Lawyers representing three transgender residents of Puerto Rico and an LGBTQ advocacy group have filed papers urging a federal court to strike down Puerto Rico’s policy denying transgender people accurate birth certificates as unconstitutional.
The lawsuit was first filed in April by Lambda Legal on behalf of two transgender women, Daniela Arroyo González and Victoria Rodríguez Roldán, a transgender man known as J.G., and the group Puerto Rico Para Tod@s.
In its complaint, Lambda Legal argues that Puerto Rico’s policy, which does not allow people to amend the gender marker on their birth certificates is unconstitutional, violating the Equal Protection and Due Process clauses of the U.S. Constitution and transgender Puerto Ricans’ right to free speech under the First Amendment.
“The ability to define and express one’s identity, and to have that identity respected by the government, is at the very core of our constitutional rights to individual liberty, dignity, and autonomy,” Omar Gonzalez-Pagan, a staff attorney for Lambda Legal, said in a statement.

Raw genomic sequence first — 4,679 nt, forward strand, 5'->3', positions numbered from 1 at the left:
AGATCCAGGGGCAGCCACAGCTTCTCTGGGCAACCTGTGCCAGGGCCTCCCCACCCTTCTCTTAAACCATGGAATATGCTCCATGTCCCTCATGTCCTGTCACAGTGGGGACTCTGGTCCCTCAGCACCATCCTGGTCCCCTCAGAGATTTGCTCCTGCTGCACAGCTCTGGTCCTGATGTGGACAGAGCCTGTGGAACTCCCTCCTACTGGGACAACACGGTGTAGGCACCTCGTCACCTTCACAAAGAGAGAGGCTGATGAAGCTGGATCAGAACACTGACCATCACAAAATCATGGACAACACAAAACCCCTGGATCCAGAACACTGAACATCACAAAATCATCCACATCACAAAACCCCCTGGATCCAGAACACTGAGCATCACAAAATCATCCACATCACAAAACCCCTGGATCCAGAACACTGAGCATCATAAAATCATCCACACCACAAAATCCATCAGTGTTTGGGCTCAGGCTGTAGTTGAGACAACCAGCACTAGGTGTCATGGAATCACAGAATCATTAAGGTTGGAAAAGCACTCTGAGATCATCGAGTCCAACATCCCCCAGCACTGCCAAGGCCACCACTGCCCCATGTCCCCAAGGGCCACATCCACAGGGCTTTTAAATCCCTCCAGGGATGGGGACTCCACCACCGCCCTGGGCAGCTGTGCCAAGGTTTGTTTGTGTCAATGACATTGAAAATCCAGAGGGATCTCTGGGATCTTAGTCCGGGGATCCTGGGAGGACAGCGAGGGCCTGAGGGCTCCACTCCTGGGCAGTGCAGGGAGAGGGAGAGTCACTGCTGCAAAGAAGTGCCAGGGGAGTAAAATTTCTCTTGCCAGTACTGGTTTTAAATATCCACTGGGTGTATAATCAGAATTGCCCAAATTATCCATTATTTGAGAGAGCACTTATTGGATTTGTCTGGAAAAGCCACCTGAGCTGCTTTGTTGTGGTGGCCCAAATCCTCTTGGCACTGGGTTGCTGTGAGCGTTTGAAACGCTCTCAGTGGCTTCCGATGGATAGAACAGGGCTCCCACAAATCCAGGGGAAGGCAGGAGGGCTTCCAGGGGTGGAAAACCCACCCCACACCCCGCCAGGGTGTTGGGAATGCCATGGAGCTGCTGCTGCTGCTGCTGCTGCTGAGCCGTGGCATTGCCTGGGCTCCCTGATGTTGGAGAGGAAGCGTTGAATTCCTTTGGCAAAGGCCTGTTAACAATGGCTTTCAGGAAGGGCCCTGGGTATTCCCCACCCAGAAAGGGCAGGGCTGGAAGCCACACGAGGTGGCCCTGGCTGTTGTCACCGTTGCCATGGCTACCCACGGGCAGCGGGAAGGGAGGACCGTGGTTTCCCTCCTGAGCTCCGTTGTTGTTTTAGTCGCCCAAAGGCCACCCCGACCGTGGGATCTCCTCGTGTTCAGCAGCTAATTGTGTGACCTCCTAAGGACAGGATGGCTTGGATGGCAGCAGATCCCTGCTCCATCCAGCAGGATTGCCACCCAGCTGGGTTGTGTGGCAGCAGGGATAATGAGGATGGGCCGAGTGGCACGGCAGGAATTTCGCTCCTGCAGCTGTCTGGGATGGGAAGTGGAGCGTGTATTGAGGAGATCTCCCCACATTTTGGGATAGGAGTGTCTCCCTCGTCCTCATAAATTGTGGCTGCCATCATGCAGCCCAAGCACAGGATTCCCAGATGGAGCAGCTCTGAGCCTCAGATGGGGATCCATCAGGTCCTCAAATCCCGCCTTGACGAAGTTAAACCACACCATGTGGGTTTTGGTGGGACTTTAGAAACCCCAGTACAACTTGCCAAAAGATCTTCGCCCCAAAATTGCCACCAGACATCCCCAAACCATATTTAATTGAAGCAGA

“The ban endangers transgender people who have identity documents that don’t match who they are by putting them at greater risk for being ‘outed’ as transgender and increasing the likelihood of discrimination, harassment and violence.”
On June 12, the government of Puerto Rico asked the U.S. District Court for the District of Puerto Rico to dismiss the lawsuit. Last week, Lambda Legal filed a motion urging the court to reject that request, strike down the policy, and issue an order to stop the government from trying to enforce those restrictions on birth certificates.
Having an accurate birth certificate is crucial to obtaining employment, enrolling in school, receiving certain government benefits, and obtaining accurate forms of identification, such as a driver’s license or resident ID card.
“The overwhelming majority of the states in the U.S. recognize this,” Gonzalez-Pagan added. “Forty-six out of the 50 states allow transgender individuals to amend the gender marker. Not to mention, this practice is way out of line with Puerto Rico’s own policy of allowing transgender people to amend their gender marker on driver’s licenses.”
As one of the plaintiffs in the lawsuit, Arroyo-González says the commonwealth’s current policy makes her feel “disrespected, rejected, and invalidated” by Puerto Rico.
“I and all transgender people born on the island deserve to be treated as equal citizens, she said in a statement. “We are not free until we are able to express who we truly are just like the rest of my fellow Puerto Ricans who are not transgender.”